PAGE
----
Patient Blogs | Depression
How I Deal With the Winter Blues While I’m Depressed
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Having depression makes day-to-day life challenging sometimes. Add in the cold, gloomy weather that winter brings, and it’s easy to feel especially down these few months of the year. I’ve found that being more proactive with my mental health in the winter helps with my depression and winter blues. 

My main coping skill is spending time outside, which looks different this time of year. Just because it isn’t as sunny and warm as the other months, it’s still important to get fresh air. Even putting on your coat and standing outside for 10 minutes can help your mental health. Sometimes the cold fresh air can help clear your head. If you can’t get yourself to go outside, try opening your window and standing by it for a few minutes.  

Add soft lighting to your home. Sunshine helps lift my mood, and I don’t get as much during the winter. Since winter consists of more gloomy days, the type of lighting inside your home is important. I am not a fan of overhead lighting. I think adding string lights or lamps to your home makes it feel cozier. I have a sunset lamp that I love because it gives me a hint of the sunset without having to go outside. I have Christmas lights hanging in my room year-round to make it feel more welcoming.

Say “yes” to more activities. This is something I’m actually working on myself. With depression, it is easy to say “no” to social activities and stay home. Staying at home every day only feeds my depression though. I find myself saying “no” to more things in the winter than the summer. Challenge yourself to say even “yes” when you have the urge to stay home. If you know you’ll enjoy yourself if you go, then try to push yourself. 

Start a new hobby. Winter is a great time to start a new hobby, especially if it’s inside. Is there a home project you’ve been putting off? Now is the time to start it! Decluttering your space can improve your mental health and give you a sense of accomplishment. Reading books is a great pastime, and it helps you stay away from electronics. Starting a new hobby that doubles as a positive coping skill is even better. Art is an effective coping skill because it encourages creativity and self-expression.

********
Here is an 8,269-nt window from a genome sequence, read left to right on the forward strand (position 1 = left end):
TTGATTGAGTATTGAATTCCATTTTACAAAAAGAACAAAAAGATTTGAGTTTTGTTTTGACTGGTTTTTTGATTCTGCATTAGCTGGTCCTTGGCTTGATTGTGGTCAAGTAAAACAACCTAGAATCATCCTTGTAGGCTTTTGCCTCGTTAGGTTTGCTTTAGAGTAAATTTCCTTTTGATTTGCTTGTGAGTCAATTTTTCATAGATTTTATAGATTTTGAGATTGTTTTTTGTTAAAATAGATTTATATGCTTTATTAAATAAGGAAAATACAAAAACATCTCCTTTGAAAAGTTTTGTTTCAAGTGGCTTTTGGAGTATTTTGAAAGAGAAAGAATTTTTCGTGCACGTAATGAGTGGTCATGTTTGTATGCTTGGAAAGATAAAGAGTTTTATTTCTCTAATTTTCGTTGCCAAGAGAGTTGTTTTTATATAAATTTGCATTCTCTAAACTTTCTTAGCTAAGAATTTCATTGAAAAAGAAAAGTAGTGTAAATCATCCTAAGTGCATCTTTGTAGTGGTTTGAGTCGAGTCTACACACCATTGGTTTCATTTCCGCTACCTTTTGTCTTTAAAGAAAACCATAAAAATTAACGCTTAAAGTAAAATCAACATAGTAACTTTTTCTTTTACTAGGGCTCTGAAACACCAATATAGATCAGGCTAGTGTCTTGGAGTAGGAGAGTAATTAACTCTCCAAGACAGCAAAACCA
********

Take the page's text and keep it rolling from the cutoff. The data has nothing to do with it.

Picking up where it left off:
Find winter activities you enjoy that still get you outside. Just because it’s cold doesn’t mean you have to stay inside the entire winter. Depending on where you live, there are probably fun activities to help get you out of the house. Look up local winter activities in your area to see what is offered. Ice skating, playing in the snow, sledding, and skiing are enjoyable things to do in the colder months. Try something new, you might like it. 

If your depression has worsened because it’s winter, hang in there. Spring and the sun will be here soon! 

To connect with other people living with depression join our Depression Facebook Support Group.

 

 

 

Photo Credit: Dougal Waters / Stone via Getty Images

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Katharine Hartleb

Katharine Hartleb

Diagnosed since 2014

Katharine Hartleb was diagnosed with depression and anxiety in 2014, at age 16. She has a passion for helping others and plans on becoming a mental health counselor. Hartleb lives in Charleston, SC, and is a recovery coach at a substance use disorder facility. She is also a young adult presenter for NAMI, sharing her personal story. Connect with her through her personal Instagram and her kat4kindness Instagram.

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